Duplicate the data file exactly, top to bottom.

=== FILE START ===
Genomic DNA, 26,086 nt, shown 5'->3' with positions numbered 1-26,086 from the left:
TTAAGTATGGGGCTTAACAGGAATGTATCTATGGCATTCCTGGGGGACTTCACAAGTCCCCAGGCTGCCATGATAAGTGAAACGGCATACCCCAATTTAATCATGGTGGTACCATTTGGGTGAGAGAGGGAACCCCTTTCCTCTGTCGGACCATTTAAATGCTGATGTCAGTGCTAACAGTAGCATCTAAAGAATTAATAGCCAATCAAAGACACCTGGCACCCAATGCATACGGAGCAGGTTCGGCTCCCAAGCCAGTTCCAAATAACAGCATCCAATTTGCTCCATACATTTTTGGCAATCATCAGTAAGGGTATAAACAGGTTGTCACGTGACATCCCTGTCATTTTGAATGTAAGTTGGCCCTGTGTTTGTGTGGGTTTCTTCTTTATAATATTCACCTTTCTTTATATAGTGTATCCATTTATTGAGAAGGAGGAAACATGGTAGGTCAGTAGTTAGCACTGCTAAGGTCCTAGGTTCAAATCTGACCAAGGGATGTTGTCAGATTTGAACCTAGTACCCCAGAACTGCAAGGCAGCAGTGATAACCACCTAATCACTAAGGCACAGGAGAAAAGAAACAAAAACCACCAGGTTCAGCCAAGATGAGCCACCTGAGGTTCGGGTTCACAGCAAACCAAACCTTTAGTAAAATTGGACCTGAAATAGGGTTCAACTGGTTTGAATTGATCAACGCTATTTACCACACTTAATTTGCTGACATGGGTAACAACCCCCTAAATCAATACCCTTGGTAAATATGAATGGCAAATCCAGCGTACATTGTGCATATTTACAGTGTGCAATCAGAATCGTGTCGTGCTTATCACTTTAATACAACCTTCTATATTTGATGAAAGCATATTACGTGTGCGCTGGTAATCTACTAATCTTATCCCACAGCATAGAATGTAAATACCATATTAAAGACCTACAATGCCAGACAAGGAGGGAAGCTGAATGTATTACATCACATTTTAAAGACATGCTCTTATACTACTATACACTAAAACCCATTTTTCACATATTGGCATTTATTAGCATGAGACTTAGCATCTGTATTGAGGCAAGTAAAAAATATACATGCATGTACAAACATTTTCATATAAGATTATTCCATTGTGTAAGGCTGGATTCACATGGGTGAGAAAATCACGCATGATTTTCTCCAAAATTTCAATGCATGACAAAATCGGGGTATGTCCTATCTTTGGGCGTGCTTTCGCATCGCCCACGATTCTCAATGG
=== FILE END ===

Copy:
Genomic DNA, 26,086 nt, shown 5'->3' with positions numbered 1-26,086 from the left:
TTAAGTATGGGGCTTAACAGGAATGTATCTATGGCATTCCTGGGGGACTTCACAAGTCCCCAGGCTGCCATGATAAGTGAAACGGCATACCCCAATTTAATCATGGTGGTACCATTTGGGTGAGAGAGGGAACCCCTTTCCTCTGTCGGACCATTTAAATGCTGATGTCAGTGCTAACAGTAGCATCTAAAGAATTAATAGCCAATCAAAGACACCTGGCACCCAATGCATACGGAGCAGGTTCGGCTCCCAAGCCAGTTCCAAATAACAGCATCCAATTTGCTCCATACATTTTTGGCAATCATCAGTAAGGGTATAAACAGGTTGTCACGTGACATCCCTGTCATTTTGAATGTAAGTTGGCCCTGTGTTTGTGTGGGTTTCTTCTTTATAATATTCACCTTTCTTTATATAGTGTATCCATTTATTGAGAAGGAGGAAACATGGTAGGTCAGTAGTTAGCACTGCTAAGGTCCTAGGTTCAAATCTGACCAAGGGATGTTGTCAGATTTGAACCTAGTACCCCAGAACTGCAAGGCAGCAGTGATAACCACCTAATCACTAAGGCACAGGAGAAAAGAAACAAAAACCACCAGGTTCAGCCAAGATGAGCCACCTGAGGTTCGGGTTCACAGCAAACCAAACCTTTAGTAAAATTGGACCTGAAATAGGGTTCAACTGGTTTGAATTGATCAACGCTATTTACCACACTTAATTTGCTGACATGGGTAACAACCCCCTAAATCAATACCCTTGGTAAATATGAATGGCAAATCCAGCGTACATTGTGCATATTTACAGTGTGCAATCAGAATCGTGTCGTGCTTATCACTTTAATACAACCTTCTATATTTGATGAAAGCATATTACGTGTGCGCTGGTAATCTACTAATCTTATCCCACAGCATAGAATGTAAATACCATATTAAAGACCTACAATGCCAGACAAGGAGGGAAGCTGAATGTATTACATCACATTTTAAAGACATGCTCTTATACTACTATACACTAAAACCCATTTTTCACATATTGGCATTTATTAGCATGAGACTTAGCATCTGTATTGAGGCAAGTAAAAAATATACATGCATGTACAAACATTTTCATATAAGATTATTCCATTGTGTAAGGCTGGATTCACATGGGTGAGAAAATCACGCATGATTTTCTCCAAAATTTCAATGCATGACAAAATCGGGGTATGTCCTATCTTTGGGCGTGCTTTCGCATCGCCCACGATTCTCAATGG